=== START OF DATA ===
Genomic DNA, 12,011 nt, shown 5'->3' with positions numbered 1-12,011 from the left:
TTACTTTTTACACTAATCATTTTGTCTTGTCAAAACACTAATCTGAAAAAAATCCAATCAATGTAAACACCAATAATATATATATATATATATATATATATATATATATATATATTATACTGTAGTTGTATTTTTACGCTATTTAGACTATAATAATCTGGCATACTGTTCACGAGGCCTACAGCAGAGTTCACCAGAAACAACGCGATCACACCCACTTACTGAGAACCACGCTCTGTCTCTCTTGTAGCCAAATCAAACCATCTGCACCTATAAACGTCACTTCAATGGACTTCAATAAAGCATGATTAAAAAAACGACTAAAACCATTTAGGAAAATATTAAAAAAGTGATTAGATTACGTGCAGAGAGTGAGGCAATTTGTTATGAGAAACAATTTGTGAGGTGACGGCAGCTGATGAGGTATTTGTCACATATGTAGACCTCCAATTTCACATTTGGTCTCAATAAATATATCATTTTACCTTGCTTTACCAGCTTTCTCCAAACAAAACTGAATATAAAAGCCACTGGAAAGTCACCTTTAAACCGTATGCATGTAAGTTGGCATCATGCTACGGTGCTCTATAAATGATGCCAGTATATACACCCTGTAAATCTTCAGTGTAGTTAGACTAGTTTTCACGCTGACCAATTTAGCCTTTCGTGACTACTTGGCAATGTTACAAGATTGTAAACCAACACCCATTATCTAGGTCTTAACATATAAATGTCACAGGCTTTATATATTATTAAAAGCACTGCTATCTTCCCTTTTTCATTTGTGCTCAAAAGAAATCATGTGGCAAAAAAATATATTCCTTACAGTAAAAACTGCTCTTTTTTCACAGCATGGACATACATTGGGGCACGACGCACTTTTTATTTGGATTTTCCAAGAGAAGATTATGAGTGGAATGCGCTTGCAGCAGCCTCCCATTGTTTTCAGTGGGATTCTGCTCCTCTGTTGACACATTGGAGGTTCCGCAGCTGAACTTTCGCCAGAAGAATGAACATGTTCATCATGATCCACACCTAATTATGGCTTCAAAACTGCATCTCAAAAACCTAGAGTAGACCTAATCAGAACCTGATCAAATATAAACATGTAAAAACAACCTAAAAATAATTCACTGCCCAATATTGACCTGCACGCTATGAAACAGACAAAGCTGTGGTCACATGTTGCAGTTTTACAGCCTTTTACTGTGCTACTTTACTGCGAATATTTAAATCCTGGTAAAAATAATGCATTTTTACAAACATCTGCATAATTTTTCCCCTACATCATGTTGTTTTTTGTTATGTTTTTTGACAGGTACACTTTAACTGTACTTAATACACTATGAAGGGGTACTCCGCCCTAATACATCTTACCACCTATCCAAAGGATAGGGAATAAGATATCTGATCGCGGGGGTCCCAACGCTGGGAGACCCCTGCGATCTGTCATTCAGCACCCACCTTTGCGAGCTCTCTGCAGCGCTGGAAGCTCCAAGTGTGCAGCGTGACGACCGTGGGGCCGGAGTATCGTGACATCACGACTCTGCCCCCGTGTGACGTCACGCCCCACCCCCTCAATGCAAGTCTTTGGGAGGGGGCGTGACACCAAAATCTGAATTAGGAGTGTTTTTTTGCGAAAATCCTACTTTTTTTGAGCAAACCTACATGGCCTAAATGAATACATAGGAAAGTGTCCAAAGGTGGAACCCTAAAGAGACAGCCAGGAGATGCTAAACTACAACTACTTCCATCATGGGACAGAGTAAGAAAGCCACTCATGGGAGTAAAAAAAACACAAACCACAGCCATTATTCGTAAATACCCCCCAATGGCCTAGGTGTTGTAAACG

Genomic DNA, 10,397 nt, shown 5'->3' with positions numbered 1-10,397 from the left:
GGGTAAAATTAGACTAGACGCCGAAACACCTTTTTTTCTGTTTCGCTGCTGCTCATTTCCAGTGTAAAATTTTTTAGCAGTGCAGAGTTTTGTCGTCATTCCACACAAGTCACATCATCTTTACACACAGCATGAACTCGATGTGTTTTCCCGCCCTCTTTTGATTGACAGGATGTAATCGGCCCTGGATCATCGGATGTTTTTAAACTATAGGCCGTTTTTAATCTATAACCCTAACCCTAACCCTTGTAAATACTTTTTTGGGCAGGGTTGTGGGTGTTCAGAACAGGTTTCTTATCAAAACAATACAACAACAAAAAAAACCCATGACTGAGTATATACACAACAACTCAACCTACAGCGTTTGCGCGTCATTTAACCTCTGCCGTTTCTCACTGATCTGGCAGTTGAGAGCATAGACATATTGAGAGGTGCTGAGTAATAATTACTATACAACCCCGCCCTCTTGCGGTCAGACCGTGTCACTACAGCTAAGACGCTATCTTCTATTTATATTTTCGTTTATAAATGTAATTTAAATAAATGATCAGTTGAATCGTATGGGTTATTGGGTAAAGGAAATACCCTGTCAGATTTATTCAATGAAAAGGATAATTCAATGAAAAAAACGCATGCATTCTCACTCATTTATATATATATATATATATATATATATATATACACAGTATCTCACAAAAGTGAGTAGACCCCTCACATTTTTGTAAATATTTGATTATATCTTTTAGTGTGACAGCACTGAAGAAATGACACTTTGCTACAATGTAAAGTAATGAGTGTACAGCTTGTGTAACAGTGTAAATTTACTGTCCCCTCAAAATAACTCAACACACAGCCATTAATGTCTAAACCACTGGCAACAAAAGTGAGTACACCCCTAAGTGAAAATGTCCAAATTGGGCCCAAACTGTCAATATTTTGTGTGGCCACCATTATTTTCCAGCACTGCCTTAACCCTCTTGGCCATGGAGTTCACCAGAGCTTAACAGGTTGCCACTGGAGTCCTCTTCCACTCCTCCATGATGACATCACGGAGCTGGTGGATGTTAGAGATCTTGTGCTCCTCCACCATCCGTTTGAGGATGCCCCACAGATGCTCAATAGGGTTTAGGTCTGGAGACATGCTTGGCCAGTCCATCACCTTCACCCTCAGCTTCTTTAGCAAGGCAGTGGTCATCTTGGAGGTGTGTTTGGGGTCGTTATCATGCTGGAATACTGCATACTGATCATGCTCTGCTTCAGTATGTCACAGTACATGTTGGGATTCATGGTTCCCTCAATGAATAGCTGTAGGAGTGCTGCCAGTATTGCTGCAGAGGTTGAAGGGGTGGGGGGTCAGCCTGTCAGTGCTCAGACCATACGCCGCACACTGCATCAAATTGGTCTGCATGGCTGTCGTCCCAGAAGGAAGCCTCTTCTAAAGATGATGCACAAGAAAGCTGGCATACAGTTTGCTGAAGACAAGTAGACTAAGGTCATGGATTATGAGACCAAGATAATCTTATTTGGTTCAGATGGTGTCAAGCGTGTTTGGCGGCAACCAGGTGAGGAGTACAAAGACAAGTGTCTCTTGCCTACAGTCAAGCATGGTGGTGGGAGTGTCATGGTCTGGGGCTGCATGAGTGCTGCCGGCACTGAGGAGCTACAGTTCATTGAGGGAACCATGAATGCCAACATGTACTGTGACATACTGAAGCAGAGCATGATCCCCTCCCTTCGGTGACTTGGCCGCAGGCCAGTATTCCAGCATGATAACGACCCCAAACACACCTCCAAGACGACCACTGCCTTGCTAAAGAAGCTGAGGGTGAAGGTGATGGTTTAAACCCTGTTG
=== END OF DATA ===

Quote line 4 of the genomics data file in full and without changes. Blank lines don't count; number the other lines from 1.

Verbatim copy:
GGGTAAAATTAGACTAGACGCCGAAACACCTTTTTTTCTGTTTCGCTGCTGCTCATTTCCAGTGTAAAATTTTTTAGCAGTGCAGAGTTTTGTCGTCATTCCACACAAGTCACATCATCTTTACACACAGCATGAACTCGATGTGTTTTCCCGCCCTCTTTTGATTGACAGGATGTAATCGGCCCTGGATCATCGGATGTTTTTAAACTATAGGCCGTTTTTAATCTATAACCCTAACCCTAACCCTTGTAAATACTTTTTTGGGCAGGGTTGTGGGTGTTCAGAACAGGTTTCTTATCAAAACAATACAACAACAAAAAAAACCCATGACTGAGTATATACACAACAACTCAACCTACAGCGTTTGCGCGTCATTTAACCTCTGCCGTTTCTCACTGATCTGGCAGTTGAGAGCATAGACATATTGAGAGGTGCTGAGTAATAATTACTATACAACCCCGCCCTCTTGCGGTCAGACCGTGTCACTACAGCTAAGACGCTATCTTCTATTTATATTTTCGTTTATAAATGTAATTTAAATAAATGATCAGTTGAATCGTATGGGTTATTGGGTAAAGGAAATACCCTGTCAGATTTATTCAATGAAAAGGATAATTCAATGAAAAAAACGCATGCATTCTCACTCATTTATATATATATATATATATATATATATATATACACAGTATCTCACAAAAGTGAGTAGACCCCTCACATTTTTGTAAATATTTGATTATATCTTTTAGTGTGACAGCACTGAAGAAATGACACTTTGCTACAATGTAAAGTAATGAGTGTACAGCTTGTGTAACAGTGTAAATTTACTGTCCCCTCAAAATAACTCAACACACAGCCATTAATGTCTAAACCACTGGCAACAAAAGTGAGTACACCCCTAAGTGAAAATGTCCAAATTGGGCCCAAACTGTCAATATTTTGTGTGGCCACCATTATTTTCCAGCACTGCCTTAACCCTCTTGGCCATGGAGTTCACCAGAGCTTAACAGGTTGCCACTGGAGTCCTCTTCCACTCCTCCATGATGACATCACGGAGCTGGTGGATGTTAGAGATCTTGTGCTCCTCCACCATCCGTTTGAGGATGCCCCACAGATGCTCAATAGGGTTTAGGTCTGGAGACATGCTTGGCCAGTCCATCACCTTCACCCTCAGCTTCTTTAGCAAGGCAGTGGTCATCTTGGAGGTGTGTTTGGGGTCGTTATCATGCTGGAATACTGCATACTGATCATGCTCTGCTTCAGTATGTCACAGTACATGTTGGGATTCATGGTTCCCTCAATGAATAGCTGTAGGAGTGCTGCCAGTATTGCTGCAGAGGTTGAAGGGGTGGGGGGTCAGCCTGTCAGTGCTCAGACCATACGCCGCACACTGCATCAAATTGGTCTGCATGGCTGTCGTCCCAGAAGGAAGCCTCTTCTAAAGATGATGCACAAGAAAGCTGGCATACAGTTTGCTGAAGACAAGTAGACTAAGGTCATGGATTATGAGACCAAGATAATCTTATTTGGTTCAGATGGTGTCAAGCGTGTTTGGCGGCAACCAGGTGAGGAGTACAAAGACAAGTGTCTCTTGCCTACAGTCAAGCATGGTGGTGGGAGTGTCATGGTCTGGGGCTGCATGAGTGCTGCCGGCACTGAGGAGCTACAGTTCATTGAGGGAACCATGAATGCCAACATGTACTGTGACATACTGAAGCAGAGCATGATCCCCTCCCTTCGGTGACTTGGCCGCAGGCCAGTATTCCAGCATGATAACGACCCCAAACACACCTCCAAGACGACCACTGCCTTGCTAAAGAAGCTGAGGGTGAAGGTGATGGTTTAAACCCTGTTG